Also, you can serve food in them if you want, which negates the need to use other utensils that may contain microplastics and thus reduces your plastic footprint.
Plus, they are incredibly easy to clean. A brush and hot water does the trick and there is no need for soaps. Another eco-friendly box checked. I have always seen my family skillets washed with hot water and I never ventured to enquire why. Few years later I learned that cast iron and cold water does not go well together. Cold water on super hot cast iron can cause the pan to crack.
They are versatile and easy to use
God forbid, but if you are in physical danger, a cast iron pan is a mighty deterrent to your assailant. If it was good enough for Rapunzel in Tangled, it should be good enough for you.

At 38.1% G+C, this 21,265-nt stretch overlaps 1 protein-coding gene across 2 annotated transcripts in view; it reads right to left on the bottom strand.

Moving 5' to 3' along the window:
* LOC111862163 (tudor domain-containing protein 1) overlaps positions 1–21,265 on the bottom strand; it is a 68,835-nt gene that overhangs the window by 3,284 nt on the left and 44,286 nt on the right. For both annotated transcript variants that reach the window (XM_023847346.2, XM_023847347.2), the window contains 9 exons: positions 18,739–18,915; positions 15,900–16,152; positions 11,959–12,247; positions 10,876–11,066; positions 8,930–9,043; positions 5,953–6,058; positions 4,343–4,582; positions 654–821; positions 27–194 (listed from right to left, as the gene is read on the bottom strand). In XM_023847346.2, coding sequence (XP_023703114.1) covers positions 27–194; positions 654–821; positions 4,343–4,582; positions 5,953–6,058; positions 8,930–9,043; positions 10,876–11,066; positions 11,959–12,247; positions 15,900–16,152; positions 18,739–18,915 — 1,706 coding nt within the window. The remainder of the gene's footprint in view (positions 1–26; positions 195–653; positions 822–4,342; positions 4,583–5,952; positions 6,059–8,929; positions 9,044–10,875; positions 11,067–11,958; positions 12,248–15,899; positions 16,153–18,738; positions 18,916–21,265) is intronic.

On a less violent note, you can put them in the oven, place them atop a stove or even take them to the woods. You can use them to deep fry, roast, bake, stew or whip up an omelet. Their tremendous heat distribution properties also make cooking in them a more energy efficient exercise.
They are healthy and quite cheap
Iron resides at the core of our planet, and deep in our bodies. It also happens to be one of the most common nutritional deficiencies. Cooking in cast iron can supplement the iron content in food. This is good for your blood and helps to prevent health issues like anemia and contributes to maintaining and restoring your gut health. And it is quite cheap. You may laugh at the suggestion as the cast iron utensils in the market carries a handsome price.
But we are talking about a product that lasts for generations.